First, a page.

So that’s how that started. Basically, my plan was building a strategy to stay within the surf circle at Hurley, which was a really great surf-oriented brand. At the same time, we were aligning with a new board short proposition to make really great board shorts and owning that part of the market. We were basically looking at setting up home base. Bob’s from Huntington Beach, so what better place than Surf City with all the retail and everything? That all sort of lined up and made sense.
So it was basically my job, and our job, to create opportunities for us to tell our brand’s story. That came out as being the Hurley Pro, which was the Boost (Mobile Pro). We acquired that from Boost (Mobile). So we had a performance event in California, and then you kind of went up the road a month or so earlier with the US Open (of Surfing), which also came to us through the ING relationship.
So then it was like, “OK, how do we make this bigger and better?” If you remember, the economy was so down. How do we bring the best surfers back to Huntington Beach? How do you give a shot in the arm to the industry?
It was our task to create something. We created an all-star event and it was just basically an excuse to get Kelly (Slater) and Dane (Reynolds) and Parko (Joel Parkinson) and Taj (Burrow) and John John (Florence) and whoever it may be, all to the US Open (of Surfing) again to compete in front of all the masses. That was the goal and it totally worked. It was great! It felt like you knew when you went to Huntington Beach that was going to happen. And so, now we have a great athlete roster and we’re trying to learn how to tell their stories better and to be a better brand so that they’re getting some publicity and products. Just being leaders in the sport and not stopping, just driving the sport through. I do a lot of work with the ASP and I’ve been on the board for five years so I’m really trying to help push and direct. Whenever they have a question, there are much smarter guys than I am.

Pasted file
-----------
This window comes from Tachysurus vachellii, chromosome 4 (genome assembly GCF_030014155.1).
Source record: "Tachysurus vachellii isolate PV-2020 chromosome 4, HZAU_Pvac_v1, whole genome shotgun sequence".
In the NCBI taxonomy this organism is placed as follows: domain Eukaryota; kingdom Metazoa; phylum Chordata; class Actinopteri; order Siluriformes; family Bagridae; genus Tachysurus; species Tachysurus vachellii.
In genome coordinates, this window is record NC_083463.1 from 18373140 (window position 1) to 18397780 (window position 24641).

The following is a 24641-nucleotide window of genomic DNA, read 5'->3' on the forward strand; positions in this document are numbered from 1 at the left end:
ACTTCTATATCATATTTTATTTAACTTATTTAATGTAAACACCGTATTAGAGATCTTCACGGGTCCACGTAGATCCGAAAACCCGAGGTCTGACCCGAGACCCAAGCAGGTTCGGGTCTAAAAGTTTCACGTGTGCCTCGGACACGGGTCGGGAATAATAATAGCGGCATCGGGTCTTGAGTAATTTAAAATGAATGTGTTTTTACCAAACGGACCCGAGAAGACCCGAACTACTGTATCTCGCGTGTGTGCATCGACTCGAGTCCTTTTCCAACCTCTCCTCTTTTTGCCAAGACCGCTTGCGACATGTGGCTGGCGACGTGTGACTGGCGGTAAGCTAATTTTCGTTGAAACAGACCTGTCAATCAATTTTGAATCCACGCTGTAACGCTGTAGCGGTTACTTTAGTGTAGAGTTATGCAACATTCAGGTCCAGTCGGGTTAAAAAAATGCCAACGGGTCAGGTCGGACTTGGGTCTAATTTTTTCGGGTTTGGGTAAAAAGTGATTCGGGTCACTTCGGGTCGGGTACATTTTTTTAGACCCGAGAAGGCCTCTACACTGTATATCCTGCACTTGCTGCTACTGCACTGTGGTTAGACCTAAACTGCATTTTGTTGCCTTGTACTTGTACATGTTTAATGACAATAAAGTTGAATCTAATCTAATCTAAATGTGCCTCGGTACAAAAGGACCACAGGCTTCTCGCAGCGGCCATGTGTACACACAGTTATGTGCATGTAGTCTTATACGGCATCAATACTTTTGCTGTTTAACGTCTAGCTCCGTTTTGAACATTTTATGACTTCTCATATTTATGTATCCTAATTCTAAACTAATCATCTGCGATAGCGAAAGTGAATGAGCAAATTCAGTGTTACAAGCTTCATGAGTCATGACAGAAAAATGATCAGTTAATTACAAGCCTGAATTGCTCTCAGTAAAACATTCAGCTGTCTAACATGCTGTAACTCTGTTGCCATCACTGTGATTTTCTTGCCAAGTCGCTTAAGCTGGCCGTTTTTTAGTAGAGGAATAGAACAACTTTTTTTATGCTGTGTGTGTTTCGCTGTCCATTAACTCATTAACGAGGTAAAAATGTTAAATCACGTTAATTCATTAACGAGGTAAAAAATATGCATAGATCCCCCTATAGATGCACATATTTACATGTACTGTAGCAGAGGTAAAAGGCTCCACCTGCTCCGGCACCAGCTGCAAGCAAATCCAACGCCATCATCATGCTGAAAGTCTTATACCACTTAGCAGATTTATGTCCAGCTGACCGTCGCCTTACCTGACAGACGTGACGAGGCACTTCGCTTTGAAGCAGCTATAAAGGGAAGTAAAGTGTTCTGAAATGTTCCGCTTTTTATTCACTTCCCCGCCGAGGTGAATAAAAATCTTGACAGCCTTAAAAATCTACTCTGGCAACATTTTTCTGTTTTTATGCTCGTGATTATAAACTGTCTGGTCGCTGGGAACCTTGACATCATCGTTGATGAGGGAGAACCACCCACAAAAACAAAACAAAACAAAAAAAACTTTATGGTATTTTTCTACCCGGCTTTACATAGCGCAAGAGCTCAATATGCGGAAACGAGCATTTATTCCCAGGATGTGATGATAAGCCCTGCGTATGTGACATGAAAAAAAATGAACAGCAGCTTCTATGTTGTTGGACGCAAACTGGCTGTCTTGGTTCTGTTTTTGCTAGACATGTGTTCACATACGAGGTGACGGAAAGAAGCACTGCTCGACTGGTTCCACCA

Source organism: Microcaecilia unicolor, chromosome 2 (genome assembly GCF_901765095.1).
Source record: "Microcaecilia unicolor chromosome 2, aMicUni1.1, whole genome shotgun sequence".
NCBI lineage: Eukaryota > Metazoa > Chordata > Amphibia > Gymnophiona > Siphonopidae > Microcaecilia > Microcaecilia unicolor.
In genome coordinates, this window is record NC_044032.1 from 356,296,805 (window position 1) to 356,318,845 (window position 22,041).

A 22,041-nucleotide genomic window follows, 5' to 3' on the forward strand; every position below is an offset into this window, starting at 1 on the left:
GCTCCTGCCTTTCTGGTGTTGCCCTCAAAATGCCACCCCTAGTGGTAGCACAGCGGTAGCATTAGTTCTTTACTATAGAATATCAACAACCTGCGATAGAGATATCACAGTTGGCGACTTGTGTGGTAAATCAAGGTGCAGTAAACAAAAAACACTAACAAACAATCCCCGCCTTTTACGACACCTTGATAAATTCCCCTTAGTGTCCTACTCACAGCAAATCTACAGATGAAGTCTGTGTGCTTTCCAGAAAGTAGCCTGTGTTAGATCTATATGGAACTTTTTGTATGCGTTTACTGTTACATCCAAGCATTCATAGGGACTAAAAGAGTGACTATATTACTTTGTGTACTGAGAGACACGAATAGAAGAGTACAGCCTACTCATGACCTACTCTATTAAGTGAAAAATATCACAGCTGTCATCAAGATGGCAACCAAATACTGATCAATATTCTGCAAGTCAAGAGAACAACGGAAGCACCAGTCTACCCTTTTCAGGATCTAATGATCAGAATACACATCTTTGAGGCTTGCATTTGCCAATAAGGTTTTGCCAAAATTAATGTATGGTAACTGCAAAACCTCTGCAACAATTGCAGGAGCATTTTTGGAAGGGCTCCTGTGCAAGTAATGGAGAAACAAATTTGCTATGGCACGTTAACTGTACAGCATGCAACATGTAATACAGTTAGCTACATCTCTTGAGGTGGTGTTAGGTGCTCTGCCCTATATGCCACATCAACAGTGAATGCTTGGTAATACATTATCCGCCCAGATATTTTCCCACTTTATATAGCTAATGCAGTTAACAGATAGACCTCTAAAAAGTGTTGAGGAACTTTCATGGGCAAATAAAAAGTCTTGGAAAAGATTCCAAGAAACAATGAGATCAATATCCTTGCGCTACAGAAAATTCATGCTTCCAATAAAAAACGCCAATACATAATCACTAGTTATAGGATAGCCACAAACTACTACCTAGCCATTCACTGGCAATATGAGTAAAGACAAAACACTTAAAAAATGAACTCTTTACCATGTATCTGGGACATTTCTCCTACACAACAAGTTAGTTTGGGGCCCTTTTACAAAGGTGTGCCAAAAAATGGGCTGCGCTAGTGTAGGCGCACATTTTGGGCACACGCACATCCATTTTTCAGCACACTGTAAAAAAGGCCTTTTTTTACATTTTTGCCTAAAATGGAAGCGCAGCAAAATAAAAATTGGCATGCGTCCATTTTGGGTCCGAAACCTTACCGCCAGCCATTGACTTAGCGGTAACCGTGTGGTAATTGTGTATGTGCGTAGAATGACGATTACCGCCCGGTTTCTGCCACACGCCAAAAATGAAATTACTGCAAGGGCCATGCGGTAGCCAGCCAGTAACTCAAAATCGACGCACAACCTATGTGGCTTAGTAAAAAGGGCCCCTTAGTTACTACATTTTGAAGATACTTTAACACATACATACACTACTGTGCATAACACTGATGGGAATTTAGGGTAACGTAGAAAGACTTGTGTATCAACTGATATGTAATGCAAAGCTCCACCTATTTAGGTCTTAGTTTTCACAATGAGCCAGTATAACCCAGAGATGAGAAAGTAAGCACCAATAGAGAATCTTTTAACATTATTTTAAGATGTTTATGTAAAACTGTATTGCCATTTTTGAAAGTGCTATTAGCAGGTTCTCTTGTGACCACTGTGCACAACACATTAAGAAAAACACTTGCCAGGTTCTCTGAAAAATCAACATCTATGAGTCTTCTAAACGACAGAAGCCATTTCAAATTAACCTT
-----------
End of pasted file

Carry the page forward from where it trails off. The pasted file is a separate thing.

Cyrus: Personally, I’m really picky when it comes to the ASP World Tour webcast commentators. I don’t think I’m alone in that. I really hope you’re in that booth more often. You’re really good at it. When you’re in there, everyone is happy. There is little to no criticism. Thank you so much, it was an absolute pleasure to conduct this interview with you.
Pat: Thank you. It’s an honor to be able to do this. Talk to you soon.